137. Kim SJ, Rabbani ZN, Dewhirst MW, Vujaskovic Z, Vollmer RT, Schreiber EG, et al. Expression of HIF-1alpha, CA IX, VEGF, and MMP-9 in surgically resected non-small cell lung cancer. Lung Cancer (2005) 49:325–35. doi:10.1016/j.lungcan.2005.03.036
138. Korkeila E, Talvinen K, Jaakkola PM, Minn H, Syrjanen K, Sundstrom J, et al. Expression of carbonic anhydrase IX suggests poor outcome in rectal cancer. Br J Cancer (2009) 100:874–80. doi:10.1038/sj.bjc.6604949
139. Lee S, Shin HJ, Han IO, Hong EK, Park SY, Roh JW, et al. Tumor carbonic anhydrase 9 expression is associated with the presence of lymph node metastases in uterine cervical cancer. Cancer Sci (2007) 98:329–33. doi:10.1111/j.1349-7006.2007.00396.x
140. Lou Y, McDonald PC, Oloumi A, Chia S, Ostlund C, Ahmadi A, et al. Targeting tumor hypoxia: suppression of breast tumor growth and metastasis by novel carbonic anhydrase IX inhibitors. Cancer Res (2011) 71:3364–76. doi:10.1158/0008-5472.can-10-4261
141. Pinheiro C, Sousa B, Albergaria A, Paredes J, Dufloth R, Vieira D, et al. GLUT1 and CAIX expression profiles in breast cancer correlate with adverse prognostic factors and MCT1 overexpression. Histol Histopathol (2011) 26:1279–86.
142. Schmitt AM, Schmid S, Rudolph T, Anlauf M, Prinz C, Kloppel G, et al. VHL inactivation is an important pathway for the development of malignant sporadic pancreatic endocrine tumors. Endocr Relat Cancer (2009) 16:1219–27. doi:10.1677/erc-08-0297
143. Zhu Y, Zhou XY, Yao XD, Zhang SL, Dai B, Zhang HL, et al. Prognostic value of carbonic anhydrase IX expression in penile squamous cell carcinoma: a pilot study. Urol Oncol (2013) 31:706–11. doi:10.1016/j.urolonc.2011.04.011
144. Bernstein JM, Andrews TD, Slevin NJ, West CM, Homer JJ. Prognostic value of hypoxia-associated markers in advanced larynx and hypopharynx squamous cell carcinoma. Laryngoscope (2015) 125:E8–15. doi:10.1002/lary.24933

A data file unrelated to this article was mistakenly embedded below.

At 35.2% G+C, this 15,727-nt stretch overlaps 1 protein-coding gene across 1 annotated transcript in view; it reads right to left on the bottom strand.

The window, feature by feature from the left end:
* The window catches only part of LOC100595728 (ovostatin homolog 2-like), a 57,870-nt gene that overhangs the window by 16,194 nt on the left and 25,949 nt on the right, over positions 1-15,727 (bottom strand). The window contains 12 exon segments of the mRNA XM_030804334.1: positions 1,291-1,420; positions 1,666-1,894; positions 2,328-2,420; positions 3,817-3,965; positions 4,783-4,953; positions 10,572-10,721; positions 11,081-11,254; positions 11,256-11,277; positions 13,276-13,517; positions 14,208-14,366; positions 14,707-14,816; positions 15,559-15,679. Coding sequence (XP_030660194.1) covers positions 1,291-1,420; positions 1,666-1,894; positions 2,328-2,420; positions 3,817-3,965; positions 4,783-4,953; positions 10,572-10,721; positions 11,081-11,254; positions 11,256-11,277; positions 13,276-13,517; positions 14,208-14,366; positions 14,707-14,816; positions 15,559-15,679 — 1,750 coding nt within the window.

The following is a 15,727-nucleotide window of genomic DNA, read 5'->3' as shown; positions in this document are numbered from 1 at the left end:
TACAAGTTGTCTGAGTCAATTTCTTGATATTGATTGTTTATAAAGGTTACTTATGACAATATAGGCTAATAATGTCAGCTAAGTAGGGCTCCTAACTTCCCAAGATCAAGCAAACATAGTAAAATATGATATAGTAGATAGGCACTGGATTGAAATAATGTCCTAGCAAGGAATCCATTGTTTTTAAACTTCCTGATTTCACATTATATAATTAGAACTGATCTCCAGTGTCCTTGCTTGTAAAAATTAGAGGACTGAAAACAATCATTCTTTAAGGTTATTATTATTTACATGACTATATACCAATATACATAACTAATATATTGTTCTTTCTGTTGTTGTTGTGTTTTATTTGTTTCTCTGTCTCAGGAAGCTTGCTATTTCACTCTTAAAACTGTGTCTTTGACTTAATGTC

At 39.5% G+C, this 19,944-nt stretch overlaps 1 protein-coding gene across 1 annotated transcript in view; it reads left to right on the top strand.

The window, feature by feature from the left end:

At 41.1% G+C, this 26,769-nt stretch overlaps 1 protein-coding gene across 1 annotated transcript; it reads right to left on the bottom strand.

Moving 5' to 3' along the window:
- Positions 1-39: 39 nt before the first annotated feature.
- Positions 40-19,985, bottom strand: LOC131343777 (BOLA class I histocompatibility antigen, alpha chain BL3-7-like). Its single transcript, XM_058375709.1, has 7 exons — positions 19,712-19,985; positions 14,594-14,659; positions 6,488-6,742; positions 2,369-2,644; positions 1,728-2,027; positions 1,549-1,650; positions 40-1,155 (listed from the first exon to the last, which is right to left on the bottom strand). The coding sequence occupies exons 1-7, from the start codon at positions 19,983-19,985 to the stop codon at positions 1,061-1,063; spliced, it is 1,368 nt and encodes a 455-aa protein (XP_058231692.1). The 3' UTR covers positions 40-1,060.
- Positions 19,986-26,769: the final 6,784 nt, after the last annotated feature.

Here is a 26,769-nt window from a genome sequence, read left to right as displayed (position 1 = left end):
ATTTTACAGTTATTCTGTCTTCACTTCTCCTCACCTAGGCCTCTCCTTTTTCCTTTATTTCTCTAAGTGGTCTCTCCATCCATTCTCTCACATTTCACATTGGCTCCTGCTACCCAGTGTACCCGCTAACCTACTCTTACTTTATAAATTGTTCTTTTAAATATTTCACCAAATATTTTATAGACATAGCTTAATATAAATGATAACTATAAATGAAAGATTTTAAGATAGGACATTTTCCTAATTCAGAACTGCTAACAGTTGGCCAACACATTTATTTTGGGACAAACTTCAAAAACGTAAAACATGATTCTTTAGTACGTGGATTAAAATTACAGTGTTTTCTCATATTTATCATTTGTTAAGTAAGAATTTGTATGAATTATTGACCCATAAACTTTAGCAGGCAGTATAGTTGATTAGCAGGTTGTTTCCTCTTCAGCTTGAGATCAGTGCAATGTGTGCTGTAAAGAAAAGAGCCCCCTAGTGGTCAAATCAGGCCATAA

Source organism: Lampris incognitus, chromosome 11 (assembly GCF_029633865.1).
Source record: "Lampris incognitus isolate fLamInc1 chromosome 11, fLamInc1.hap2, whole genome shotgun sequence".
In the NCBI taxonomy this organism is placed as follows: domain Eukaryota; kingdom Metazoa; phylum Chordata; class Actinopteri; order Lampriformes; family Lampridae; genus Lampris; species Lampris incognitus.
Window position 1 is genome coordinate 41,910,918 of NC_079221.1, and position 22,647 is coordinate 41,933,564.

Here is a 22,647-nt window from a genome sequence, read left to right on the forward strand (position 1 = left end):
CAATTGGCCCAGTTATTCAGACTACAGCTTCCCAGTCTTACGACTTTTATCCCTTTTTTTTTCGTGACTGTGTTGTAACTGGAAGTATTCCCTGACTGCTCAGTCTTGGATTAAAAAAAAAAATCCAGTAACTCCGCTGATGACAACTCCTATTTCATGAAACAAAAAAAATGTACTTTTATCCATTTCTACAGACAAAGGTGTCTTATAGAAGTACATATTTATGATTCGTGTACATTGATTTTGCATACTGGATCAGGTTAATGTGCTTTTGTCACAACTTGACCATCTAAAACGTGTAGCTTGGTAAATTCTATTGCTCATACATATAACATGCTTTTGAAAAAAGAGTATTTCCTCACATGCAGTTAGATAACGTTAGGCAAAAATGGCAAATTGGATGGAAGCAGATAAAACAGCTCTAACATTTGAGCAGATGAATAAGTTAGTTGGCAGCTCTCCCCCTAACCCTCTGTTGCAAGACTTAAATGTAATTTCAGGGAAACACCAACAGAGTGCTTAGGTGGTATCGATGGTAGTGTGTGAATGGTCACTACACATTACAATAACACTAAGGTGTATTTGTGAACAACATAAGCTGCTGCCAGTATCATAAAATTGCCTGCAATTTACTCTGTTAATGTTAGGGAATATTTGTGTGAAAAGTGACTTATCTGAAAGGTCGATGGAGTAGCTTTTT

145. Douglas CM, Bernstein JM, Ormston VE, Hall RC, Merve A, Swindell R, et al. Lack of prognostic effect of carbonic anhydrase-9, hypoxia inducible factor-1alpha and bcl-2 in 286 patients with early squamous cell carcinoma of the glottic larynx treated with radiotherapy. Clin Oncol (R Coll Radiol) (2013) 25:59–65. doi:10.1016/j.clon.2012.07.004
146. Eriksen JG, Overgaard J; Danish Head and Neck Cancer Study Group (DAHANCA). Lack of prognostic and predictive value of CA IX in radiotherapy of squamous cell carcinoma of the head and neck with known modifiable hypoxia: an evaluation of the DAHANCA 5 study. Radiother Oncol (2007) 83:383–8. doi:10.1016/j.radonc.2007.05.009
147. Guedj N, Bretagnol F, Rautou PE, Deschamps L, Cazals-Hatem D, Bedossa P, et al. Predictors of tumor response after preoperative chemoradiotherapy for rectal adenocarcinomas. Hum Pathol (2011) 42:1702–9. doi:10.1016/j.humpath.2011.01.015
148. Kirkpatrick JP, Rabbani ZN, Bentley RC, Hardee ME, Karol S, Meyer J, et al. Elevated CAIX expression is associated with an increased risk of distant failure in early-stage cervical cancer. Biomark Insights (2008) 3:45–55.
149. Kwon OJ, Park JJ, Ko GH, Seo JH, Jeong BK, Kang KM, et al. HIF-1alpha and CA-IX as predictors of locoregional control for determining the optimal treatment modality for early-stage laryngeal carcinoma. Head Neck (2015) 37:505–10. doi:10.1002/hed.23620
150. Loncaster JA, Harris AL, Davidson SE, Logue JP, Hunter RD, Wycoff CC, et al. Carbonic anhydrase (CA IX) expression, a potential new intrinsic marker of hypoxia: correlations with tumor oxygen measurements and prognosis in locally advanced carcinoma of the cervix. Cancer Res (2001) 61:6394–9.